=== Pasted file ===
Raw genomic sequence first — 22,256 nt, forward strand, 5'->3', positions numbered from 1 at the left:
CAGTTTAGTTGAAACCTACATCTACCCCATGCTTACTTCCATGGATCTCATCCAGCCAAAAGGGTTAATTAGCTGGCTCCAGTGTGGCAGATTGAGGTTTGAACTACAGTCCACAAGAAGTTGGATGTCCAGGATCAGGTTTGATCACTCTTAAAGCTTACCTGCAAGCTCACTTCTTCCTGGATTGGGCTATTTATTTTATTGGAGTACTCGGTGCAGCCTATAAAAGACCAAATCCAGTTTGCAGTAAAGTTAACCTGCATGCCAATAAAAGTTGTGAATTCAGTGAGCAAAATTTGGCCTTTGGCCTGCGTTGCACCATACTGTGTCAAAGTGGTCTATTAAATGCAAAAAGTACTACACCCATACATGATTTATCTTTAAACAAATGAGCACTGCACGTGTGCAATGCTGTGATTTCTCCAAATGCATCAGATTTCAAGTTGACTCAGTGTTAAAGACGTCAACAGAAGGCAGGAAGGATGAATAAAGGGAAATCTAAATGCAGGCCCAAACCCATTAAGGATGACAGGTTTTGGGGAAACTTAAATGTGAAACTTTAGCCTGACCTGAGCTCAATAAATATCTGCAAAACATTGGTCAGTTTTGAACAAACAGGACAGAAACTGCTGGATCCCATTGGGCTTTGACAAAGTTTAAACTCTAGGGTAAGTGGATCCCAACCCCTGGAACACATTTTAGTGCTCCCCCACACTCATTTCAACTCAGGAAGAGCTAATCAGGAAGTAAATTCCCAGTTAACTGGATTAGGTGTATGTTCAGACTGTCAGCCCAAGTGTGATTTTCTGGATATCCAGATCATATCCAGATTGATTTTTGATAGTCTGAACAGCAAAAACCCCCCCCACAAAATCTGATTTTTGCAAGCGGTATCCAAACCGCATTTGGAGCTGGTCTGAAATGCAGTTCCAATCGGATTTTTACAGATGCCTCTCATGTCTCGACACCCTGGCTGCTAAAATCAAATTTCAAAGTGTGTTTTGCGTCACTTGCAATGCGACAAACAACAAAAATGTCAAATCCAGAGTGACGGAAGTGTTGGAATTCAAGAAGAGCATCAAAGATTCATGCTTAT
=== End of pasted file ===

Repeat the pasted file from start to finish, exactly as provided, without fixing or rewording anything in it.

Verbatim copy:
Raw genomic sequence first — 22,256 nt, forward strand, 5'->3', positions numbered from 1 at the left:
CAGTTTAGTTGAAACCTACATCTACCCCATGCTTACTTCCATGGATCTCATCCAGCCAAAAGGGTTAATTAGCTGGCTCCAGTGTGGCAGATTGAGGTTTGAACTACAGTCCACAAGAAGTTGGATGTCCAGGATCAGGTTTGATCACTCTTAAAGCTTACCTGCAAGCTCACTTCTTCCTGGATTGGGCTATTTATTTTATTGGAGTACTCGGTGCAGCCTATAAAAGACCAAATCCAGTTTGCAGTAAAGTTAACCTGCATGCCAATAAAAGTTGTGAATTCAGTGAGCAAAATTTGGCCTTTGGCCTGCGTTGCACCATACTGTGTCAAAGTGGTCTATTAAATGCAAAAAGTACTACACCCATACATGATTTATCTTTAAACAAATGAGCACTGCACGTGTGCAATGCTGTGATTTCTCCAAATGCATCAGATTTCAAGTTGACTCAGTGTTAAAGACGTCAACAGAAGGCAGGAAGGATGAATAAAGGGAAATCTAAATGCAGGCCCAAACCCATTAAGGATGACAGGTTTTGGGGAAACTTAAATGTGAAACTTTAGCCTGACCTGAGCTCAATAAATATCTGCAAAACATTGGTCAGTTTTGAACAAACAGGACAGAAACTGCTGGATCCCATTGGGCTTTGACAAAGTTTAAACTCTAGGGTAAGTGGATCCCAACCCCTGGAACACATTTTAGTGCTCCCCCACACTCATTTCAACTCAGGAAGAGCTAATCAGGAAGTAAATTCCCAGTTAACTGGATTAGGTGTATGTTCAGACTGTCAGCCCAAGTGTGATTTTCTGGATATCCAGATCATATCCAGATTGATTTTTGATAGTCTGAACAGCAAAAACCCCCCCCACAAAATCTGATTTTTGCAAGCGGTATCCAAACCGCATTTGGAGCTGGTCTGAAATGCAGTTCCAATCGGATTTTTACAGATGCCTCTCATGTCTCGACACCCTGGCTGCTAAAATCAAATTTCAAAGTGTGTTTTGCGTCACTTGCAATGCGACAAACAACAAAAATGTCAAATCCAGAGTGACGGAAGTGTTGGAATTCAAGAAGAGCATCAAAGATTCATGCTTAT